EXECUTE sp_rename N’dbo.Employees.Add1′, N’Address’, ‘COLUMN’

GO

ALTER TABLE [dbo].[Employees] DROP COLUMN [City]

GO

EXECUTE sp_rename N’dbo.Employees.cty’, N’City’, ‘COLUMN’

GO

ALTER TABLE [dbo].[Employees] DROP COLUMN [StateProv]

GO

EXECUTE sp_rename N’dbo.Employees.st’, N’StateProv’, ‘COLUMN’

GO

ALTER TABLE [dbo].[Employees] DROP COLUMN [PostalCode]

GO

EXECUTE sp_rename N’dbo.Employees.zip’, N’PostalCode’, ‘COLUMN’

GO

ALTER TABLE [dbo].[Employees] DROP COLUMN [SSN]

GO

EXECUTE sp_rename N’dbo.Employees.ss’, N’SSN’, ‘COLUMN’

GO

Demo Query – with encryption

The query being used to test performance now has to change to be able to display encrypted data. We have to use the DECRYPTBYKEY function to decrypt data especially so that we can search for values. If we don’t decrypt then searching for LastName = ‘Bell’ will return 0 records. The query now looks like this:

OPEN SYMMETRIC KEY ABCoSymKey DECRYPTION

BY CERTIFICATE ABCoCert

GO

SELECT EmpID,

CONVERT(VARCHAR(60),DECRYPTBYKEY(FirstName)),

CONVERT(VARCHAR(60),DECRYPTBYKEY(LastName)),

CONVERT(VARCHAR(3),DECRYPTBYKEY(StateProv)),

CONVERT(VARCHAR(12),DECRYPTBYKEY(SSN))

FROM Employees

WHERE CONVERT(VARCHAR(60),DECRYPTBYKEY(LastName)) = ‘Bell’

Don’t forget … Before running any query that encrypts or decrypts you have to open the symmetric key. I did this before running the above query. Here are the performance results of the query with encrypted columns and no indexes.

SQL Server parse and compile time:

CPU time = 0 ms, elapsed time = 3 ms.

(29 row(s) affected)

Table ‘Employees’. Scan count 1, logical reads 872, physical reads 0

SQL Server Execution Times:

CPU time = 32 ms, elapsed time = 107 ms.

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The logical reads increased by 800 reads and the Execution time for both CPU and elapsed went up. This could be more efficient if it had a better index to use. The clustered index was used to scan the table. However searches are commonly performed on last name and\or first name and those columns are now encrypted and not good candidates for indexes. In my case in working with the 10 million record table, the query response went from 200 ms to 3 minutes to get my query to return results. This was unacceptable!! What to do????……

Partial plain-text value solution (PPV)

In researching this problem I came across the partial plain-text value solution that worked really well. Partial plain-text means to take part of the value in the encrypted column(s), obfuscating the value by hashing it in some way and placing the obfuscated value into a searchable unencrypted column that can be indexed. Searches would be done using the searchable column and will make performance better.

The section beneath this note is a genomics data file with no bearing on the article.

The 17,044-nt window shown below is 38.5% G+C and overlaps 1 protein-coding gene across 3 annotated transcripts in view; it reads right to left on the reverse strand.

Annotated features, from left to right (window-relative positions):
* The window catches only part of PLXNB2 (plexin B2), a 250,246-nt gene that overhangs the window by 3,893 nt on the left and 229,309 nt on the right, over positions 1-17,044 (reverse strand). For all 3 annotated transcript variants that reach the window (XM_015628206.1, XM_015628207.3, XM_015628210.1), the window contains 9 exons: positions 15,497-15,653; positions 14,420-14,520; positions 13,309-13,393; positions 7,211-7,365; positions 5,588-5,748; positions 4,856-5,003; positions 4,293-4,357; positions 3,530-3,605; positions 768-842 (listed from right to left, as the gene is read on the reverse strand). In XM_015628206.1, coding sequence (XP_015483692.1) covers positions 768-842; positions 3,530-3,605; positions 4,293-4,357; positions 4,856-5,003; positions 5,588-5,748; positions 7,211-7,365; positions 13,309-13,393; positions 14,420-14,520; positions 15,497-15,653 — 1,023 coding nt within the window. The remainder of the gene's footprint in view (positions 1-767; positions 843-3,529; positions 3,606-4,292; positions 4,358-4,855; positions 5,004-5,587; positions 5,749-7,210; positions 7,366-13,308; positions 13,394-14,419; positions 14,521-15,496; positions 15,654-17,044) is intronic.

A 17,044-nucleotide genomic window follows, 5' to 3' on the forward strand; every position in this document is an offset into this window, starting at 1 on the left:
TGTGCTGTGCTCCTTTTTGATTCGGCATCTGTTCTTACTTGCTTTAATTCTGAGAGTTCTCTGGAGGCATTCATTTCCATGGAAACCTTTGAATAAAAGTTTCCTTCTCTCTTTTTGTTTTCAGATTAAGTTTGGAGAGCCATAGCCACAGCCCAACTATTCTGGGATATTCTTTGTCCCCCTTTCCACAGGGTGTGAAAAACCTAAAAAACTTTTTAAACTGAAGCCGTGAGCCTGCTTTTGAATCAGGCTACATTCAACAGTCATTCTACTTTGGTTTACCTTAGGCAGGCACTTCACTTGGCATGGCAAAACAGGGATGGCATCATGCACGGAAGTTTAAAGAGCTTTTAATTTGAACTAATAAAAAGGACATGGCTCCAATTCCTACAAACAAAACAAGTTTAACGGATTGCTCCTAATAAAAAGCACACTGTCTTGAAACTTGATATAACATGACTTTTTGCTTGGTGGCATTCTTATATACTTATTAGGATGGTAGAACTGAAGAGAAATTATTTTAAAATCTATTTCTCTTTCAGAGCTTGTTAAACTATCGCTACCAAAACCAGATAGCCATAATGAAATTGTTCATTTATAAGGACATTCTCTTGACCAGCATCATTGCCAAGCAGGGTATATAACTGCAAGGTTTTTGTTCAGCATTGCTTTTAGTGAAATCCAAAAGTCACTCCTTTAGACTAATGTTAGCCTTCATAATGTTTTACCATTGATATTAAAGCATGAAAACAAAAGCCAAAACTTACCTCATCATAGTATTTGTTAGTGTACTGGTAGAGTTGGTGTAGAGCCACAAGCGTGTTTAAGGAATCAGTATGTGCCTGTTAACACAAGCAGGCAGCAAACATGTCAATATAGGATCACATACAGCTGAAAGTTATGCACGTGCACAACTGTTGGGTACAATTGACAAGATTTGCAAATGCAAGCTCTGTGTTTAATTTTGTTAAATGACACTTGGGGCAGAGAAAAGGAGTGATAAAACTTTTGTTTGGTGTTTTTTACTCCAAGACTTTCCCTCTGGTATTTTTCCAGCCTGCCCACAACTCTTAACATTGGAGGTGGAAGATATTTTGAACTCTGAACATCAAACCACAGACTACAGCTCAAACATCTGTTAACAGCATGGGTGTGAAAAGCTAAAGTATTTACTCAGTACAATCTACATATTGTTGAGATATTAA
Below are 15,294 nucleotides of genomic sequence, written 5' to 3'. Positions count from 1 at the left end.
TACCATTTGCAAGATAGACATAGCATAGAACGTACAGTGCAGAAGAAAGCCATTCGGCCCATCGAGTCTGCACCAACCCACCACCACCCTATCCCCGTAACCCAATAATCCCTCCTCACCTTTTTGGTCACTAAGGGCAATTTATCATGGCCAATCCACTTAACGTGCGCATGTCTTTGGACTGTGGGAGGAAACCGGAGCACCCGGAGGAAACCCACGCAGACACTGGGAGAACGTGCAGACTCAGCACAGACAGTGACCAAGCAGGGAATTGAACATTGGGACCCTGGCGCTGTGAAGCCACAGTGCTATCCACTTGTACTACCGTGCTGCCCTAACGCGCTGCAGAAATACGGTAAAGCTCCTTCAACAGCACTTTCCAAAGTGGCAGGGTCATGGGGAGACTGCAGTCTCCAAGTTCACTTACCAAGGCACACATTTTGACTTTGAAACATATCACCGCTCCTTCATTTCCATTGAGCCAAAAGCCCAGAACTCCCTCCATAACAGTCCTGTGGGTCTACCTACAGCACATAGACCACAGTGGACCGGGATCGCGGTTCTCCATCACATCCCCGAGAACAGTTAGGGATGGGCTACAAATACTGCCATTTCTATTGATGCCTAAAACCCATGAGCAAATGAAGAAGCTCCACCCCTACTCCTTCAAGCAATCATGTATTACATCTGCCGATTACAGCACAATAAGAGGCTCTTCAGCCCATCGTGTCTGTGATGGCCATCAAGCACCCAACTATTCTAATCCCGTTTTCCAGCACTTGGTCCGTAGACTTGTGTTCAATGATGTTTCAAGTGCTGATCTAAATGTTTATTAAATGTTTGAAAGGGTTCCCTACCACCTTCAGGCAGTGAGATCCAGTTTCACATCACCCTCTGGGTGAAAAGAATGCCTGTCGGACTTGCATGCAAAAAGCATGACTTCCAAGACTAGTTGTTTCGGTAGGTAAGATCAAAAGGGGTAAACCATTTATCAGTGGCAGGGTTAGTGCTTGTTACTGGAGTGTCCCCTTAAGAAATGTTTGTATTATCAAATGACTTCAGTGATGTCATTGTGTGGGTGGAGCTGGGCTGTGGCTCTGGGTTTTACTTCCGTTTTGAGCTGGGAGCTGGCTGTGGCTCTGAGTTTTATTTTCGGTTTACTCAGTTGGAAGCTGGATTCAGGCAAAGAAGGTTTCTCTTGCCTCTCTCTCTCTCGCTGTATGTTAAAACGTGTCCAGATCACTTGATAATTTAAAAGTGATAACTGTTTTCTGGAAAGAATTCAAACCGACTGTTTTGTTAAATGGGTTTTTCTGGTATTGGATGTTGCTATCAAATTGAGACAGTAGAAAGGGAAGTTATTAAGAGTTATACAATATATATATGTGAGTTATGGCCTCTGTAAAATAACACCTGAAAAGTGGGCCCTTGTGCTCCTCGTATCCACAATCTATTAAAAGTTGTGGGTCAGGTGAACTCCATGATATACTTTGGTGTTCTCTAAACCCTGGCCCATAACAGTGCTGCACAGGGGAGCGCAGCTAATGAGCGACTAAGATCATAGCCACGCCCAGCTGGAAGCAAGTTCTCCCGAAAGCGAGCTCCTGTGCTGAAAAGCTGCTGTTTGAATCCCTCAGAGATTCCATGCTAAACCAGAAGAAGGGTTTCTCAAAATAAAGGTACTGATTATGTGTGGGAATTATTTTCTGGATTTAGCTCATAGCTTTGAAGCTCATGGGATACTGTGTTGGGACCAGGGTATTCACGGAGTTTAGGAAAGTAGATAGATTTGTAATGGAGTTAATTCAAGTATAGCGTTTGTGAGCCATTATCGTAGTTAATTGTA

Add a column to hold the searchable value.

— This column will be used for name searches

ALTER TABLE dbo.Employees ADD NSrch varchar(50) NULL

GO

Add a stored procedure or function that is used when a new value is put into the column. In my case I made a random string that can be used to make the partial values virtually unrecognizable.

CREATE PROCEDURE dbo.StrRand

@RandStr VARCHAR(44) OUTPUT

AS

DECLARE @Len INT

DECLARE @PoolLength INT

DECLARE @LoopCount INT

DECLARE @CharPool VARCHAR(200)

SET @Len = RAND() * 20 + 15 — Set length here – min length 15, max length 35

— define allowable characters – easy to read this way and easy to omit easily confused chars

— can be a string of any characters

SET @CharPool = ‘abcdefghijklmnopqrstuvwxyzABCDEFGHIJKLMNOPQRSTUVWXYZ’ — Alpha characters only

SET @PoolLength = LEN(@CharPool)

SET @LoopCount = 0

SET @RandStr = ”

— loop through grabbing random chars and adding to the random string until it reaches max length

WHILE (@LoopCount < @Len) BEGIN

SET @RandStr = @RandStr + SUBSTRING(@Charpool, CONVERT(INT,RAND()*@PoolLength), 1)

SET @LoopCount = @LoopCount + 1

END

GO

Now do a mass update using the code below of the NSrch column to create a column that can be used in searches.   In this case I have decided to concatenate the first 3 characters of the last name + the random string + the last 3 characters of the first name as my searchable value. A record that holds info for the employee Julia Bell would have a searchable value that would not be encrypted that looks like this – BeldewAqpqbxBRfjsjdSBASJul. I know…I know…This is done using a dreaded cursor but it works for a mass update. I ran this a few times to get all the records in the table set up with a searchable column.